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Governor Ricardo Rossello ordered the island’s Justice Department to investigate which rules were violated and what crimes were committed.

It has been four months since hurricane Maria wiped out Puerto Rico but 13.6 million people are still without power, almost half the population. The territory’s worst disaster in 90 years tore away power poles and electric lines from one end of the island paradise to the other.

A contingent of U.S. Army Corps of Engineers was sent down to assist with the huge job of rebuilding the entire power grid. Last weekend their technicians were infuriated to discover a hidden stockpile of “transformers, splices and other materials” sitting unused in a warehouse owned by the island’s electricity provider, the Puerto Rico Electric Power Authority (PREPA). “The items are critical to the ongoing mission to restore power to Puerto Rico,” according to corps spokeswoman Lynn Rose, yet they were left lying dormant “in a warehouse at PREPA’s Palo Seco plant.” The Corps of engineers immediately “began distributing the materials to its contractors.”

Long before the storm obliterated Puerto Rico, PREPA was riddled by mismanagement, bankruptcy, and rumors of administrative corruption. With nearly $9 billion of outstanding debt, the utility did little to maintain “sorely outdated infrastructure.” PREPA’s money troubles are nothing compared to what is about to be unleashed. In a statement issued Thursday, Governor Ricardo Rossello ordered the island’s Justice Department to investigate what “rules were violated and/or crimes were committed against the public interest.”

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With hundreds of thousands of homes without heat or power, people are dying. Businesses are closed. Meanwhile, thousands of necessary spare parts were “hidden,” until liberated by federal agents. After the cache of materials was discovered Friday, FEMA and the U.S. Army Corps of Engineers entered the Palo Seco warehouse with an armed security detail on Saturday and started passing out the parts.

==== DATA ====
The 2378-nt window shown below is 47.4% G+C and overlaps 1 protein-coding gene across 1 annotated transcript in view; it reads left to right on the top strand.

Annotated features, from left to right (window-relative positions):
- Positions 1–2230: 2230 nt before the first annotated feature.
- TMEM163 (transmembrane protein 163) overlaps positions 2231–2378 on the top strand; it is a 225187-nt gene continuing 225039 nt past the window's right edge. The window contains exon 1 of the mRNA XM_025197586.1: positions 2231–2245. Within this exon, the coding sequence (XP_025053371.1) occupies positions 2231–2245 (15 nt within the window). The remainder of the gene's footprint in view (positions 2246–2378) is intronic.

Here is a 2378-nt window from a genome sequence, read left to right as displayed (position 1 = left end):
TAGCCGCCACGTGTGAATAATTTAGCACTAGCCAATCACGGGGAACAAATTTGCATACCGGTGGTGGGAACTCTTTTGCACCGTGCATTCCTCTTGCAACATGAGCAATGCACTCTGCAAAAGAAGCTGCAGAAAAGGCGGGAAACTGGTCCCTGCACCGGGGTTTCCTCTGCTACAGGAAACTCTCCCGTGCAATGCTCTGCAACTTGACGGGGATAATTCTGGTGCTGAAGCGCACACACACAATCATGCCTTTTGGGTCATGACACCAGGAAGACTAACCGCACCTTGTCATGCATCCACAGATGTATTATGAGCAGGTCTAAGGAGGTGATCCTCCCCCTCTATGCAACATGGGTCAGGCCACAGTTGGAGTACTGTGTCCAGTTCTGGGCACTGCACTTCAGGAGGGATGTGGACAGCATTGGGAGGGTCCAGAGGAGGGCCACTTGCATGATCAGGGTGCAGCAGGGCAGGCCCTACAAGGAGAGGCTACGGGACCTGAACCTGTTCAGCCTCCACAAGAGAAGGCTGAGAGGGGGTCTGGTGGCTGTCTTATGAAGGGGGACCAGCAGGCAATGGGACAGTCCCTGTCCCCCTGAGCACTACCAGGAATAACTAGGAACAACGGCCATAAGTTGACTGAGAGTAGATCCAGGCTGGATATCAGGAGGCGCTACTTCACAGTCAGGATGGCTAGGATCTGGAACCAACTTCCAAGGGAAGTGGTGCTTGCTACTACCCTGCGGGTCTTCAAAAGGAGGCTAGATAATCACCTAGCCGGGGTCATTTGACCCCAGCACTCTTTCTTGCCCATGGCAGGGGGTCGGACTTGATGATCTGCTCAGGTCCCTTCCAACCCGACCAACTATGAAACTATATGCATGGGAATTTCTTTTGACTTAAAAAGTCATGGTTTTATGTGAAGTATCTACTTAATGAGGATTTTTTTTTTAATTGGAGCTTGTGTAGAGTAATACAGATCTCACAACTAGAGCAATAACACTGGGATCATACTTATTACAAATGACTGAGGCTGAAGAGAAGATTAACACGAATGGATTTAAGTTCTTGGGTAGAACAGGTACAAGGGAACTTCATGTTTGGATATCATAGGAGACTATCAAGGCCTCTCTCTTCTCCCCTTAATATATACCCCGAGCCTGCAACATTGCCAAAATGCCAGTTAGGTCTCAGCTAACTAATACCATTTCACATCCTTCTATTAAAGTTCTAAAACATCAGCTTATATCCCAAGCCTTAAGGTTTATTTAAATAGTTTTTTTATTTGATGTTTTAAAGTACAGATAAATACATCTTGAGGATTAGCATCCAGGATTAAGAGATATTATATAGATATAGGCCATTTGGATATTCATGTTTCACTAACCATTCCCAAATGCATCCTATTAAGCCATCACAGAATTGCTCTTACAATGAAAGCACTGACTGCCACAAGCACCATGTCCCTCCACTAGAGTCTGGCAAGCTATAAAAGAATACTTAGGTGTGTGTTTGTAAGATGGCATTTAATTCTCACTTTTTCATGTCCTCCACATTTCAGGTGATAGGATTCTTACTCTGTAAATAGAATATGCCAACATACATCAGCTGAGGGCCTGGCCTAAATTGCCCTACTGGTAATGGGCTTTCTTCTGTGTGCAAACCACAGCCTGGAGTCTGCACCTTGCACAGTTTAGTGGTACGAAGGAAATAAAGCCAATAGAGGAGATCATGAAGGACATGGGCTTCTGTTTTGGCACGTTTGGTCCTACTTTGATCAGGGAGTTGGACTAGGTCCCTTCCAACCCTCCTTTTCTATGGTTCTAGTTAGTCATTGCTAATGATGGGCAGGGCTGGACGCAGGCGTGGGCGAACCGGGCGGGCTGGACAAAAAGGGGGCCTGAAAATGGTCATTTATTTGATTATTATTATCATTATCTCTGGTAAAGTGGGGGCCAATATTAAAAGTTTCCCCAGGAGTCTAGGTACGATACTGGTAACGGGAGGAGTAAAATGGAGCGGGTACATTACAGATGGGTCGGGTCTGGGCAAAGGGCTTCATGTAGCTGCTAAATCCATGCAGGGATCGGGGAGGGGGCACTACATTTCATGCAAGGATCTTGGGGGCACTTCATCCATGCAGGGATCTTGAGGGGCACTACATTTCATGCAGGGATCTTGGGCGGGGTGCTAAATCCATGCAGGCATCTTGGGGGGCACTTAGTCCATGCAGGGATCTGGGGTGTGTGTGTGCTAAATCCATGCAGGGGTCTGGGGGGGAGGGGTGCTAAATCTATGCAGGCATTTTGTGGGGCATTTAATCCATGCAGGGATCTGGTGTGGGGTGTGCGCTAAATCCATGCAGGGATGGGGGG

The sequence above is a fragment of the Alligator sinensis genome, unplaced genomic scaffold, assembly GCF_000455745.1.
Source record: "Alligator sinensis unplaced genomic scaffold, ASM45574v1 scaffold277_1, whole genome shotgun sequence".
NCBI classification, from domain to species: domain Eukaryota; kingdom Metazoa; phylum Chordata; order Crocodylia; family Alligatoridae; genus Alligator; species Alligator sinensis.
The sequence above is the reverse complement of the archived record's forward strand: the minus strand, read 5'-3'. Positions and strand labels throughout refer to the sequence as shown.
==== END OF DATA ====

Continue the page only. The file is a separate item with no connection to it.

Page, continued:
Four months since hurricane Maria wiped out Puerto Rico but 13.6 million people are still without power.

According to spokesperson Luciano Vera, “Leadership responsible for restoring the Puerto Rico power grid and their security detail toured the warehouse in cooperation with PREPA. USACE conducted a full inventory and immediately sent out critical materials to contractors at work sites. USACE will continue to distribute critical materials from the site to contractors.”

Officials are sitting down with “PREPA and its restoration partners” to slap them around until they have an “inventory of all materials on the island.” The corps was really happy to find some specialized supplies “including hard-to-find full-tension steel sleeves, critical to rebuilding.” Vera notes, “we obtained several hundred of these sleeves on Saturday.”

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Warehouse 5, the one raided by the feds, was so large they are still taking inventory. “Due to the size of the warehouse, accounting for everything contained therein is still underway,” Vera relates. So far, they found, “2,875 pieces of critical material to contractors,” not counting the steel sleeves.

Warehouse 5, the one raided by the feds, was so large they are still taking inventory.

A lack of proper materials has been frustrating to workers trying to restore power. A security contractor who just returned from there reported, “crews of linemen brought down from the U.S. were frustrated about the lack of rebuilding materials, which made it virtually impossible for them to fix downed infrastructure.” One of the workers told him, “we just sat in the truck and watched a movie because we have nothing to do today.”

The contractor’s job was to provide security for the power crews while they performed repairs but “they didn’t have anything to do or to work on. They had had a bunch of poles but no lines, or any of the stuff that goes on the poles. They were just setting bare poles, getting as far as they could go. We were in a town for two weeks and barely got anything done because they didn’t have the supplies.”

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Sen. Eduardo Bhatia, Puerto Rico’s Senate minority leader, also weighed in on the weekend raid. “The news that has come out today about the discovery made by armed federal agents of thousands of electrical spare parts hidden in a PREPA warehouse borders on a criminal act by its managers.”

USACE will continue to distribute critical materials from the site to contractors.

“It is time for people to stand up and demand answers. Hundreds of thousands of families have been in the dark for more than 125 days, people keep dying, and businesses continue to close due to the lack of energy while the necessary spare parts were in the possession of PREPA. Lying about not having the parts to cover the inefficiency of PREPA is outrageous and those responsible must be taken before state and federal authorities to be criminally processed immediately.”

Some of the islands local mayors have taken it upon themselves to buy “grid restoration supplies out of municipal budgets.” San Sebastián’s mayor, Javier Jiménez Pérez, “compiled a team of electricians, retired PREPA employees, and volunteers to form the Pepino Power Authority.” By the end of the year, “the makeshift recovery crew had restored power to 2,000 homes, with smaller teams splitting up to return electricity to different neighborhoods.”

Local residents aren’t very happy with PREPA. They say they haven’t seen anyone from the official power company since the hurricane hit.